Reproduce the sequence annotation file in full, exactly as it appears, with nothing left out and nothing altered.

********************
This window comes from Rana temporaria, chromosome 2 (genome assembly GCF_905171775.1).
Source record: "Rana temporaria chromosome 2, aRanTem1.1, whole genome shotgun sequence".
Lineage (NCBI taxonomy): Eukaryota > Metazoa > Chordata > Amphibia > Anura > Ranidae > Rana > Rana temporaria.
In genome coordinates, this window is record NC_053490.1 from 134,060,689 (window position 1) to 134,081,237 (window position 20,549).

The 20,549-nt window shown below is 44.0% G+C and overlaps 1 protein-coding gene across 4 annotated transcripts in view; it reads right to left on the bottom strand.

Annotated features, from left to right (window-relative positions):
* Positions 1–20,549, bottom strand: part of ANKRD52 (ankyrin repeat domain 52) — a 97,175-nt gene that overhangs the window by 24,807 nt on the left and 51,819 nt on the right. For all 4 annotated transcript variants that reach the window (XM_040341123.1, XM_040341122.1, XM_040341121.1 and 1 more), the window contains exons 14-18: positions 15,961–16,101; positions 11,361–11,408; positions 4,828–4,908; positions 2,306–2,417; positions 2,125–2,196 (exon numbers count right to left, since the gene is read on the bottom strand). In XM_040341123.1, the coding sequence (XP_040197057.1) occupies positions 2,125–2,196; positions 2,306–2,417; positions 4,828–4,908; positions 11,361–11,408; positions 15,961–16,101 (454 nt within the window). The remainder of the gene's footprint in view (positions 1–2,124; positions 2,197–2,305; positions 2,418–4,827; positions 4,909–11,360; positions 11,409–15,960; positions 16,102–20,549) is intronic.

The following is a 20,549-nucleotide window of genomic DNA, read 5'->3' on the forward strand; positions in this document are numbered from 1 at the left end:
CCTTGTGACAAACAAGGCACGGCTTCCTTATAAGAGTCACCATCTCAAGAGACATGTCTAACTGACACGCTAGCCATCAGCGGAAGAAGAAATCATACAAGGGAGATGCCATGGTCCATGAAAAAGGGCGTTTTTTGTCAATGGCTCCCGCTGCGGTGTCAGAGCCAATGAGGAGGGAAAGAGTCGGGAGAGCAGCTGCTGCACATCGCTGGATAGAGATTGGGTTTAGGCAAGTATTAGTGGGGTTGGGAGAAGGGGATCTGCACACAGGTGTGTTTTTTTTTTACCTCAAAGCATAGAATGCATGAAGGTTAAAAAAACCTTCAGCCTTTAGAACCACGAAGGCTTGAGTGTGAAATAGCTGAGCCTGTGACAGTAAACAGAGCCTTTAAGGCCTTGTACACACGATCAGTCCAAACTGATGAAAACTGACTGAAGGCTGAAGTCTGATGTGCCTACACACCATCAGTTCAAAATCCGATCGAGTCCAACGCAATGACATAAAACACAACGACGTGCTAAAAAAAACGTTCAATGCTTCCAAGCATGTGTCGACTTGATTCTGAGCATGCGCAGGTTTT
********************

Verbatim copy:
This window comes from Rana temporaria, chromosome 2 (genome assembly GCF_905171775.1).
Source record: "Rana temporaria chromosome 2, aRanTem1.1, whole genome shotgun sequence".
Lineage (NCBI taxonomy): Eukaryota > Metazoa > Chordata > Amphibia > Anura > Ranidae > Rana > Rana temporaria.
In genome coordinates, this window is record NC_053490.1 from 134,060,689 (window position 1) to 134,081,237 (window position 20,549).

The 20,549-nt window shown below is 44.0% G+C and overlaps 1 protein-coding gene across 4 annotated transcripts in view; it reads right to left on the bottom strand.

Annotated features, from left to right (window-relative positions):
* Positions 1–20,549, bottom strand: part of ANKRD52 (ankyrin repeat domain 52) — a 97,175-nt gene that overhangs the window by 24,807 nt on the left and 51,819 nt on the right. For all 4 annotated transcript variants that reach the window (XM_040341123.1, XM_040341122.1, XM_040341121.1 and 1 more), the window contains exons 14-18: positions 15,961–16,101; positions 11,361–11,408; positions 4,828–4,908; positions 2,306–2,417; positions 2,125–2,196 (exon numbers count right to left, since the gene is read on the bottom strand). In XM_040341123.1, the coding sequence (XP_040197057.1) occupies positions 2,125–2,196; positions 2,306–2,417; positions 4,828–4,908; positions 11,361–11,408; positions 15,961–16,101 (454 nt within the window). The remainder of the gene's footprint in view (positions 1–2,124; positions 2,197–2,305; positions 2,418–4,827; positions 4,909–11,360; positions 11,409–15,960; positions 16,102–20,549) is intronic.

The following is a 20,549-nucleotide window of genomic DNA, read 5'->3' on the forward strand; positions in this document are numbered from 1 at the left end:
CCTTGTGACAAACAAGGCACGGCTTCCTTATAAGAGTCACCATCTCAAGAGACATGTCTAACTGACACGCTAGCCATCAGCGGAAGAAGAAATCATACAAGGGAGATGCCATGGTCCATGAAAAAGGGCGTTTTTTGTCAATGGCTCCCGCTGCGGTGTCAGAGCCAATGAGGAGGGAAAGAGTCGGGAGAGCAGCTGCTGCACATCGCTGGATAGAGATTGGGTTTAGGCAAGTATTAGTGGGGTTGGGAGAAGGGGATCTGCACACAGGTGTGTTTTTTTTTTACCTCAAAGCATAGAATGCATGAAGGTTAAAAAAACCTTCAGCCTTTAGAACCACGAAGGCTTGAGTGTGAAATAGCTGAGCCTGTGACAGTAAACAGAGCCTTTAAGGCCTTGTACACACGATCAGTCCAAACTGATGAAAACTGACTGAAGGCTGAAGTCTGATGTGCCTACACACCATCAGTTCAAAATCCGATCGAGTCCAACGCAATGACATAAAACACAACGACGTGCTAAAAAAAACGTTCAATGCTTCCAAGCATGTGTCGACTTGATTCTGAGCATGCGCAGGTTTT